Although every manufacturer is unique, they often share business development challenges that can be addressed through smart marketing.
Your company is unique. Your products, services, people, processes, marketplace and customer niche all make you different from any other manufacturer. But after 10+ years of running an industrial marketing agency, I’m also willing to bet that the business development challenges you experience are actually quite common. The following six challenges are those we most often hear from manufacturers:
- Lacking awareness among target audience
- Not seeing enough sales-qualified leads
- Buyers making uninformed decisions
- Being short on time/staff required to develop leads through the long buying process
- Not closing enough leads as paying customers
- Lacking an understanding of marketing ROI
If you’ve got all these covered, I tip my hat to you! You’ve accomplished something very few manufacturers have. But if any of these challenges strike a chord, read on. We’ll explore all six. With a smart industrial marketing strategy in place and consistent execution, none should stand between the company you are now and the company you want to become.
Challenge #1: Lacking awareness among target audience
You can’t sell to a prospect who doesn’t know who you are in the first place.
Traditional industrial marketing and sales strategies like cold calling, knocking on doors and walking the floors of trade shows all have their place, but in many ways, these tactics are shots in the dark. You might suspect a good fit, but you never really know whether a lead is simultaneously sales-qualified and sales-ready until you earn (and engage in) that first conversation.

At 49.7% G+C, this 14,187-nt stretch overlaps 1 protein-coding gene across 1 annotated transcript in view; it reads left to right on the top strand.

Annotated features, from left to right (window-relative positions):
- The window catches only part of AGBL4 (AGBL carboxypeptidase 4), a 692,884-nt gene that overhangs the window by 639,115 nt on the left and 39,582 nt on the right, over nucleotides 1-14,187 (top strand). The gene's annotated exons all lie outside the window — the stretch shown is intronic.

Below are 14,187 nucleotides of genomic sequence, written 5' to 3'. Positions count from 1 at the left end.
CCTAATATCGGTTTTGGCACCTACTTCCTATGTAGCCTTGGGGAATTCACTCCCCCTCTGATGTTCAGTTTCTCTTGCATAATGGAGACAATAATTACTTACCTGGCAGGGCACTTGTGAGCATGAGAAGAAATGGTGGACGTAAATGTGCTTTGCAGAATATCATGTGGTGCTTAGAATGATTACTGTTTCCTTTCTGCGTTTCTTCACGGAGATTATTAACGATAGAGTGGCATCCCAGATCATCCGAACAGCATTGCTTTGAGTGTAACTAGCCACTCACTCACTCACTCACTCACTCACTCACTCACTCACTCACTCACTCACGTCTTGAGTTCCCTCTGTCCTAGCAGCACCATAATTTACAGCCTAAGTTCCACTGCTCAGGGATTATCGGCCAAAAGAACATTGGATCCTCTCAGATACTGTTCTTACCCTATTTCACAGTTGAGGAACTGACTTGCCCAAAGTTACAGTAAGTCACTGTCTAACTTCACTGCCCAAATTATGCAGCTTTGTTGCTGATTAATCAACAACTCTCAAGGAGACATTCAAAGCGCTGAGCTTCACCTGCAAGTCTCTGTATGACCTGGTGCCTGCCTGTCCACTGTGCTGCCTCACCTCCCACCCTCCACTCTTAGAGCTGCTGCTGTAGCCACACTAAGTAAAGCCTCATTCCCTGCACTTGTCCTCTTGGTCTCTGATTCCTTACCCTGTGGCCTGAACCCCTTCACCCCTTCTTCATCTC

Today, manufacturers have the power of inbound marketing at their fingertips – the ability to attract right-fit prospects (whether those are Design Engineers, Procurement Managers or CEOs) who are actively seeking a solution.
According to IEEE Engineering360’s 2016 Industrial Buy Cycle Study, 78% of those surveyed utilize supplier websites and 70% utilize general search engines to gather information in their buying processes. In other words, your buyers are conducting their research online and they want to find you! Investing in strategies like content marketing, search engine optimization and pay per click mean better visibility, more traffic and more leads.
Challenge #2: Not seeing enough sales-qualified leads
According to the previously-mentioned IEEE Engineering360 study, the length of the typical industrial buying cycle stages are as follows:
- Research and Needs Analysis: 4.5 weeks
- Comparison and Evaluation: 3.9 weeks
- Purchase: 4.0 weeks
Translation: Your prospective customers don’t want to talk to you until they’ve done their homework.
But just because they’re not yet willing to pick up the phone at this moment doesn’t mean they’re unwilling to reveal themselves and their pain points to you. Once you’ve figured out how to attract those right-fit prospects to your website, your next job to create value for them (regardless of their stages in the buying process). That value can be delivered in many forms – white papers, buyer’s guides, educational webinars, newsletter subscriptions, and so on.
However it’s delivered, the key is to trade that value in exchange for contact information so your anonymous visitor becomes a real lead for your sales team.
In our article How to influence the industrial buying process with smart content marketing, we look at how to compel your most-qualified website visitors to become real leads (with names and phone numbers) so you can take control of the sales conversation.
Challenge #3: Buyers making uninformed decisions
There’s nothing more frustrating than a know-it-all buyer. How often have you watched potential customers come to the table with preconceived notions about what they need to buy? The problem, of course, is that they aren’t the experts. You are.